4.4 Noun Pluralization and Spelling: F-Endings
1. Give the plural forms of these words.
Write a rule to describe the spelling pattern. “When the word ends in __, then you ___.
2. Now consider these words and give their plural forms.
Write a rule to describe the spelling pattern of these words.
3. Give the plural forms of these words.
Is there more than one way to correctly spell these words? Discuss what you find here.
[Teacher Notes: The words in (3) have two standard spellings, either with just –s or with –ves replacing the –f. Students may wonder why we change those <f>s to <v>s. This happened because in Old English the vowel before the final “s” was pronounced and a rule of Old English was that when a fricative sound like /f/ came between “voiced” vowel sounds, it too became voiced (produced with vocal cord vibration). So, for example, the plural of wulf meaning ‘wolf’ was [wulvas] phonetically, though it would be spelled ‘wulfas.’ So our current state of pluralization of words that end in /f/ illustrates the conflict between our natural phonological rule of pluralization (just add –s) and the influence of spelling on pronunciation. ]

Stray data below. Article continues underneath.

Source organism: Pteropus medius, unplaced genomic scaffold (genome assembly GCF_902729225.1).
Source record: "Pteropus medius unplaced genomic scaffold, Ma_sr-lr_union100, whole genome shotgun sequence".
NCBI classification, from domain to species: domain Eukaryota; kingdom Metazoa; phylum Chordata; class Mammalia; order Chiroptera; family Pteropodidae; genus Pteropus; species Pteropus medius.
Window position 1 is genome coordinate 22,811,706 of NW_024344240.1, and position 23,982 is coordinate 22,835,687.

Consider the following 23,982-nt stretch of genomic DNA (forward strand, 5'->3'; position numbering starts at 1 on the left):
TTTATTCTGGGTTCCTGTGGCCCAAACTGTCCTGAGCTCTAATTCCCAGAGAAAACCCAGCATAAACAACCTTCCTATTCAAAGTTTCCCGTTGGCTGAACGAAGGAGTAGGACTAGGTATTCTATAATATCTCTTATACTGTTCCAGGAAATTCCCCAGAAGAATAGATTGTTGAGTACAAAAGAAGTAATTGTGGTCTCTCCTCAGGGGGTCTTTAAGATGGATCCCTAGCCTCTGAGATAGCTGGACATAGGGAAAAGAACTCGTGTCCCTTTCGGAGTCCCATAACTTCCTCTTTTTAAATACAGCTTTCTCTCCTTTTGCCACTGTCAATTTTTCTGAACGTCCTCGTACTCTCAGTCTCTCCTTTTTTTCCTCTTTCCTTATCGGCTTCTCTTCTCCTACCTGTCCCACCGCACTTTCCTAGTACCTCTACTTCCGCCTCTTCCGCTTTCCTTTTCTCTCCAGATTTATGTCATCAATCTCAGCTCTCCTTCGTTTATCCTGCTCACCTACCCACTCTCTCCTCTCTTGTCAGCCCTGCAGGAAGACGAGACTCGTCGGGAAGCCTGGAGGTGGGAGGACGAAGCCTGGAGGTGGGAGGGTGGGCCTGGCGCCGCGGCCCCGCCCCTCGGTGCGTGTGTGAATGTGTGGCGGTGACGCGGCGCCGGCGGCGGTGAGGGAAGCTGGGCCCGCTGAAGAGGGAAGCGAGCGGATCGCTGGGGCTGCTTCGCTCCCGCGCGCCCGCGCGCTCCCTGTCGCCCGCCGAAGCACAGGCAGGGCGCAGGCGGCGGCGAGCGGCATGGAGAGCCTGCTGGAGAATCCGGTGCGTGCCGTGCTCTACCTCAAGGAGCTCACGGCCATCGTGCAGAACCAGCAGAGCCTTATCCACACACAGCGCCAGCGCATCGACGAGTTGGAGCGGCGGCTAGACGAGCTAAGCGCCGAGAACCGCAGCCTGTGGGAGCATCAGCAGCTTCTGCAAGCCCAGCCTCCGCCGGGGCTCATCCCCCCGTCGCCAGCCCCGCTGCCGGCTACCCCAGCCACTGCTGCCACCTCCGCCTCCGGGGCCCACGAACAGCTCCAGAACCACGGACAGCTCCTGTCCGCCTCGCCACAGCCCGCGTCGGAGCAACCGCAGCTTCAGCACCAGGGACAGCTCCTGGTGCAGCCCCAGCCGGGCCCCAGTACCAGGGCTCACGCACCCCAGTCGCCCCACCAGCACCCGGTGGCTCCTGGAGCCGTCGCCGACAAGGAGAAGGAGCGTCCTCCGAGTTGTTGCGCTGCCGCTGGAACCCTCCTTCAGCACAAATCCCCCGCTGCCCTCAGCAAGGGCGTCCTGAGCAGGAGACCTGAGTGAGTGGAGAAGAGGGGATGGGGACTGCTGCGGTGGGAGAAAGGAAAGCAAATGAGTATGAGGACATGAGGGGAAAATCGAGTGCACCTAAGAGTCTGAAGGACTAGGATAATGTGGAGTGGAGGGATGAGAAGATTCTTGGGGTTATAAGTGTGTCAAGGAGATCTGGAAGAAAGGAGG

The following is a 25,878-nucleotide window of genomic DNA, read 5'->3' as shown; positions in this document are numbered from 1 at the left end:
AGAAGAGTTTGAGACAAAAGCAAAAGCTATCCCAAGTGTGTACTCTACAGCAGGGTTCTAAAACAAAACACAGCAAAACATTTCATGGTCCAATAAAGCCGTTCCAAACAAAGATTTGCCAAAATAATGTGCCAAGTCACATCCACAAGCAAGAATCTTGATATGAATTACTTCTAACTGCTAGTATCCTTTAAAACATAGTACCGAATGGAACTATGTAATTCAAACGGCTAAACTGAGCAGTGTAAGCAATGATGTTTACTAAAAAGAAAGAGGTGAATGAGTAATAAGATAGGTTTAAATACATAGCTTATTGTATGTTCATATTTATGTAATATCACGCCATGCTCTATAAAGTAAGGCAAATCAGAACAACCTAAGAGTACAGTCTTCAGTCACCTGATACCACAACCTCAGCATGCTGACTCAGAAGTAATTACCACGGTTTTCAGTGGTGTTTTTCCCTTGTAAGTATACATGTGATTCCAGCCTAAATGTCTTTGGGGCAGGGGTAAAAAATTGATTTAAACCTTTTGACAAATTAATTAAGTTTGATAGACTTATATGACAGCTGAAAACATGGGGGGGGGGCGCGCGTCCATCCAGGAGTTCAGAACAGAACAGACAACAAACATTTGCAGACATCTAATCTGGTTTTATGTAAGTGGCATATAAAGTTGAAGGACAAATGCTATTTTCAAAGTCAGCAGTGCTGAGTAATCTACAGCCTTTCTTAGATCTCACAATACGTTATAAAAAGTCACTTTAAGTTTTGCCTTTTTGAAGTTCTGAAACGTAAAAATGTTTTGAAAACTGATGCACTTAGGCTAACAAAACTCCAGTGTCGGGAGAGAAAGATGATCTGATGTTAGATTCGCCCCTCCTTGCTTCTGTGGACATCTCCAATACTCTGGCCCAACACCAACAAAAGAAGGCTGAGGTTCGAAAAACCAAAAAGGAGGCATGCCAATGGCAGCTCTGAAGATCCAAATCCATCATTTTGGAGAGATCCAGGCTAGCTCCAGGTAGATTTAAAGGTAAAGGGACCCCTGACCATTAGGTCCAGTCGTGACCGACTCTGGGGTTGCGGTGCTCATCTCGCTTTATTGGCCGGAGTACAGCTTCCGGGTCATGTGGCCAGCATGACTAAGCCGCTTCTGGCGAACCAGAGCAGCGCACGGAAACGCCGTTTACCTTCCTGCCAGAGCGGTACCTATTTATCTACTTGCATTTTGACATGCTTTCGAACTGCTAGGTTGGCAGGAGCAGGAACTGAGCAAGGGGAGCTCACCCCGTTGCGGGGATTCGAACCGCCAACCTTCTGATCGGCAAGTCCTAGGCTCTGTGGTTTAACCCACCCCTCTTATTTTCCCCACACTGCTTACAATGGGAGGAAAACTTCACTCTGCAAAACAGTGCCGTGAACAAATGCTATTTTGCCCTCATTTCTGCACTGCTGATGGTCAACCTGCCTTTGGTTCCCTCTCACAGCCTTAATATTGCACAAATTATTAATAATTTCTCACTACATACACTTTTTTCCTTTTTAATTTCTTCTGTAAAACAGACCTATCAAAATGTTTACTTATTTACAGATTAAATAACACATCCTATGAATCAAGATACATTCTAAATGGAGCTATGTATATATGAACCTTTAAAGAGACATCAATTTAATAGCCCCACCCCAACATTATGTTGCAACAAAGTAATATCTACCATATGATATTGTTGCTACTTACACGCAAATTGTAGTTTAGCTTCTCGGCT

key words: spelling, nouns, suffixes, morphology
CCSS.ELA-Literacy.L.3.2f Use spelling patterns and generalizations (e.g., word families, position-based spellings, syllable patterns, ending rules, meaningful word parts) in writing words.
CCSS.ELA-Literacy.L.4.2d Spell grade-appropriate words correctly, consulting references as needed.
CCSS.ELA-Literacy.L.5.2e Spell grade-appropriate words correctly, consulting references as needed.
Here is this lesson as a pdf.